This post is also available in: Italian

Islands are places apart. Sciacca epitomises that split, a town on the edge of Sicily.

For some, the end of one world and the beginning of another, or the reverse, or none of the above. But rather a microcosm of Humanity.

It lies on a rugged limestone hill down to the turquoise waters of the Mediterranean.

The minute you enter the narrow, winding streets of this seaside town, you sense History.

The ancient archways and paved piazzas take you into a timeless dimension where scooters, Spanish courtyards and ancient thermal baths share the same geography.

This place has been claimed by mankind over millennia, and the locals have been shaped by this land.

A land of sunshine, bright colours, olive groves and grapes, deep cliffs and passions running like lava ready to surface at any moment.

It makes you awake, wraps your skin in a warm breeze and your soul wanders.

It is neither Italian nor Greek nor Arab nor Norman and yet it is all of them.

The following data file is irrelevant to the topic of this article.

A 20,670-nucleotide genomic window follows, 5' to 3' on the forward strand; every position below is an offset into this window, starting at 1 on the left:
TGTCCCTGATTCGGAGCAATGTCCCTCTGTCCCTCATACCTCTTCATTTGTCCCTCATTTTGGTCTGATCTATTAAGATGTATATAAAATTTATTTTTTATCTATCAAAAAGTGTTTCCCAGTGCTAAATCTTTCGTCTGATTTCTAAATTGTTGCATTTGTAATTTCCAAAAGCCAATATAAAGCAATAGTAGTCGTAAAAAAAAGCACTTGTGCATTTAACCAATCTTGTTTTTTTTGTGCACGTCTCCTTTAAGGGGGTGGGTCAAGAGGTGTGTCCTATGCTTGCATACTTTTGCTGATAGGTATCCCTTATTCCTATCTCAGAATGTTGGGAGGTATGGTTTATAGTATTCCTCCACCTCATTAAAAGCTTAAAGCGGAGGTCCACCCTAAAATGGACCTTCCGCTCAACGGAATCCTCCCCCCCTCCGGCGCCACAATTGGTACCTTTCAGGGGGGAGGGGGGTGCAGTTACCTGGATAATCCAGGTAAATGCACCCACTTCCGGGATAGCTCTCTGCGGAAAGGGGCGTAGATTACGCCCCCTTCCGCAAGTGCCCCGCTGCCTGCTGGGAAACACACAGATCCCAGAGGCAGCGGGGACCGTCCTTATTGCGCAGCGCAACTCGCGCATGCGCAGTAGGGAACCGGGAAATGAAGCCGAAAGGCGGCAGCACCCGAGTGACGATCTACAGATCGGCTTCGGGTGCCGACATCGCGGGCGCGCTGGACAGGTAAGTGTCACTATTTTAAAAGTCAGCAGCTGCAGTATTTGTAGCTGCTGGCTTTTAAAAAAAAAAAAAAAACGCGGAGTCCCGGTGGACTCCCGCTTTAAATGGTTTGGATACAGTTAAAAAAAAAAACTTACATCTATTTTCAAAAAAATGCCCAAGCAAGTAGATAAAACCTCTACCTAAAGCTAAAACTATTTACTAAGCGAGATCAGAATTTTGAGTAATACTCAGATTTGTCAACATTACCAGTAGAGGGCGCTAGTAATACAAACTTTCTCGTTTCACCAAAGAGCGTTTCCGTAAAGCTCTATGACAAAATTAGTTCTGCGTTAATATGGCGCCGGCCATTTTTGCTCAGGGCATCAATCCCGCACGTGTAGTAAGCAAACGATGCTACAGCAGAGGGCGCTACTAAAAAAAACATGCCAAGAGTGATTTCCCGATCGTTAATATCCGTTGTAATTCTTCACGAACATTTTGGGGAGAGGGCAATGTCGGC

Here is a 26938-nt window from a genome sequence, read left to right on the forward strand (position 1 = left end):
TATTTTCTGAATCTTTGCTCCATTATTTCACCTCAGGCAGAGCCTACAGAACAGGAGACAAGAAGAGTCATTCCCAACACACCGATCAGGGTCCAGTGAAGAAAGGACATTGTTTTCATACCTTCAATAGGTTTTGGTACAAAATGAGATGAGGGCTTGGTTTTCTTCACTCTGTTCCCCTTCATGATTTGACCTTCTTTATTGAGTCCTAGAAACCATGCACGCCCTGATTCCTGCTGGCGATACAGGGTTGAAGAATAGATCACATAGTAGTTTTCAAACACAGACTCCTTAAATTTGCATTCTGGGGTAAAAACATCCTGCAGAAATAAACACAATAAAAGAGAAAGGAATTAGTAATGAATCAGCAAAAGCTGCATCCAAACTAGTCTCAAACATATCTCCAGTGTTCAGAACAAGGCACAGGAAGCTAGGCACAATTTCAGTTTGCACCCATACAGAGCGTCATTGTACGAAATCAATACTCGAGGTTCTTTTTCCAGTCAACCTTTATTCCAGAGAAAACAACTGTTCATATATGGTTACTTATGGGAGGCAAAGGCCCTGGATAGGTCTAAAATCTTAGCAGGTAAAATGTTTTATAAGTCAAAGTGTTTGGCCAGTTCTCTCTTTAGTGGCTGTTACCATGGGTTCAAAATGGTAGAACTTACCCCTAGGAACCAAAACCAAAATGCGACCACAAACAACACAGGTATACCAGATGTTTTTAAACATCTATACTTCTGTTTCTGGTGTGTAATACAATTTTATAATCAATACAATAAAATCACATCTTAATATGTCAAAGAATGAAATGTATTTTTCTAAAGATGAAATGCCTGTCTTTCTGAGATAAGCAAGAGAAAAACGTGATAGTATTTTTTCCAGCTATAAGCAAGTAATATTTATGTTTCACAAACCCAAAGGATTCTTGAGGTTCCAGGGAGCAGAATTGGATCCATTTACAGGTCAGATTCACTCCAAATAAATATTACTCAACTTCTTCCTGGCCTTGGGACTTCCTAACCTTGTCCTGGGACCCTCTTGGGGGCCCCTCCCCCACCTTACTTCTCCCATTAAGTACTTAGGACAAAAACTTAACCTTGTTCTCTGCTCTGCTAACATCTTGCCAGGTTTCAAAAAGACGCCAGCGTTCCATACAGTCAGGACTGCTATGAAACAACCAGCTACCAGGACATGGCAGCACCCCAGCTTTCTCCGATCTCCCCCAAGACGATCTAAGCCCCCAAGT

Deeply Christian, perhaps because across the waters lies North Africa and the Islamic world, churches and sacred imagery are everywhere.

With such rich and intricate elements, Art has flourished and tiles, arches, sundials, colourful tiles, stuccos and frescoes, terracotta faces, flowerpots of mythical creatures, palazzi, ancient walls and domes inebriate your senses.

The ocean calls, the soles of your feet rub against the chalky-mud seabed. You think of ripe golden grapes, oranges and pomegranates, your body wants to swim, naked, Neptune and Aphrodite at once.

Flanked by rows of cotton-trees covered in scented pink blossoms, is an inconspicuous gem, Santa Margherita church.

Plateresque façade, white marble from top to bottom of the nave, white stucco vaults and the most elaborate frescoes worn by the elements, precarious and imposing.

Sciacca encapsulates ancient wisdom, needs to prove nothing because it has it all.

It is a place apart.